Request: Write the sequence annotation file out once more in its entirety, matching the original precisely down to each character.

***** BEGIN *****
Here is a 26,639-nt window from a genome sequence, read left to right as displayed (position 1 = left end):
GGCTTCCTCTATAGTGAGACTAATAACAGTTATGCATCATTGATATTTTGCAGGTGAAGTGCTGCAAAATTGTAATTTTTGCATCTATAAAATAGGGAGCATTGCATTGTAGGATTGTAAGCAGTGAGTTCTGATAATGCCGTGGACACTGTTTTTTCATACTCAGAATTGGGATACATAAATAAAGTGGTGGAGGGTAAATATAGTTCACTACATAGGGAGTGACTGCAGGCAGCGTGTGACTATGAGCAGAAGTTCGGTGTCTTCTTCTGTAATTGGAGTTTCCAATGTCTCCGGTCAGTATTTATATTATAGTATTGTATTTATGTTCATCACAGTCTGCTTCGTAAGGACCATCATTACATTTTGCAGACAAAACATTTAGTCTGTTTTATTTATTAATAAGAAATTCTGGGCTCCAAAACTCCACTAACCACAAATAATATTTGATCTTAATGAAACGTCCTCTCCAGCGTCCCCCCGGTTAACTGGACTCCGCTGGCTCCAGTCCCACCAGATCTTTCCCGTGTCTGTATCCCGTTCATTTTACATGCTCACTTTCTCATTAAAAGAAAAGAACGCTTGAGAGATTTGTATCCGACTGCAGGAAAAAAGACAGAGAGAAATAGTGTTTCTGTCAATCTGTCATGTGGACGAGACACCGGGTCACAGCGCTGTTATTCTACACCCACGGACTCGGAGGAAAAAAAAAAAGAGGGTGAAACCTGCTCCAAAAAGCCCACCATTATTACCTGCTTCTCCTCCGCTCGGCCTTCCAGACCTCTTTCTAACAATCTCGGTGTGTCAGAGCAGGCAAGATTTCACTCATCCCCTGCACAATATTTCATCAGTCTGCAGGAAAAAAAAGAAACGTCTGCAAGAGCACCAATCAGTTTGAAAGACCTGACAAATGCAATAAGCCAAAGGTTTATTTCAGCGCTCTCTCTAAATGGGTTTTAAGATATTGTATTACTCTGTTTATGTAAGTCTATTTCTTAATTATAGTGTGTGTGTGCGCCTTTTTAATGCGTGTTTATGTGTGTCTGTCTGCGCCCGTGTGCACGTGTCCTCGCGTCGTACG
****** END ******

Here is a 26,639-nt window from a genome sequence, read left to right as displayed (position 1 = left end):
GGCTTCCTCTATAGTGAGACTAATAACAGTTATGCATCATTGATATTTTGCAGGTGAAGTGCTGCAAAATTGTAATTTTTGCATCTATAAAATAGGGAGCATTGCATTGTAGGATTGTAAGCAGTGAGTTCTGATAATGCCGTGGACACTGTTTTTTCATACTCAGAATTGGGATACATAAATAAAGTGGTGGAGGGTAAATATAGTTCACTACATAGGGAGTGACTGCAGGCAGCGTGTGACTATGAGCAGAAGTTCGGTGTCTTCTTCTGTAATTGGAGTTTCCAATGTCTCCGGTCAGTATTTATATTATAGTATTGTATTTATGTTCATCACAGTCTGCTTCGTAAGGACCATCATTACATTTTGCAGACAAAACATTTAGTCTGTTTTATTTATTAATAAGAAATTCTGGGCTCCAAAACTCCACTAACCACAAATAATATTTGATCTTAATGAAACGTCCTCTCCAGCGTCCCCCCGGTTAACTGGACTCCGCTGGCTCCAGTCCCACCAGATCTTTCCCGTGTCTGTATCCCGTTCATTTTACATGCTCACTTTCTCATTAAAAGAAAAGAACGCTTGAGAGATTTGTATCCGACTGCAGGAAAAAAGACAGAGAGAAATAGTGTTTCTGTCAATCTGTCATGTGGACGAGACACCGGGTCACAGCGCTGTTATTCTACACCCACGGACTCGGAGGAAAAAAAAAAAGAGGGTGAAACCTGCTCCAAAAAGCCCACCATTATTACCTGCTTCTCCTCCGCTCGGCCTTCCAGACCTCTTTCTAACAATCTCGGTGTGTCAGAGCAGGCAAGATTTCACTCATCCCCTGCACAATATTTCATCAGTCTGCAGGAAAAAAAAGAAACGTCTGCAAGAGCACCAATCAGTTTGAAAGACCTGACAAATGCAATAAGCCAAAGGTTTATTTCAGCGCTCTCTCTAAATGGGTTTTAAGATATTGTATTACTCTGTTTATGTAAGTCTATTTCTTAATTATAGTGTGTGTGTGCGCCTTTTTAATGCGTGTTTATGTGTGTCTGTCTGCGCCCGTGTGCACGTGTCCTCGCGTCGTACG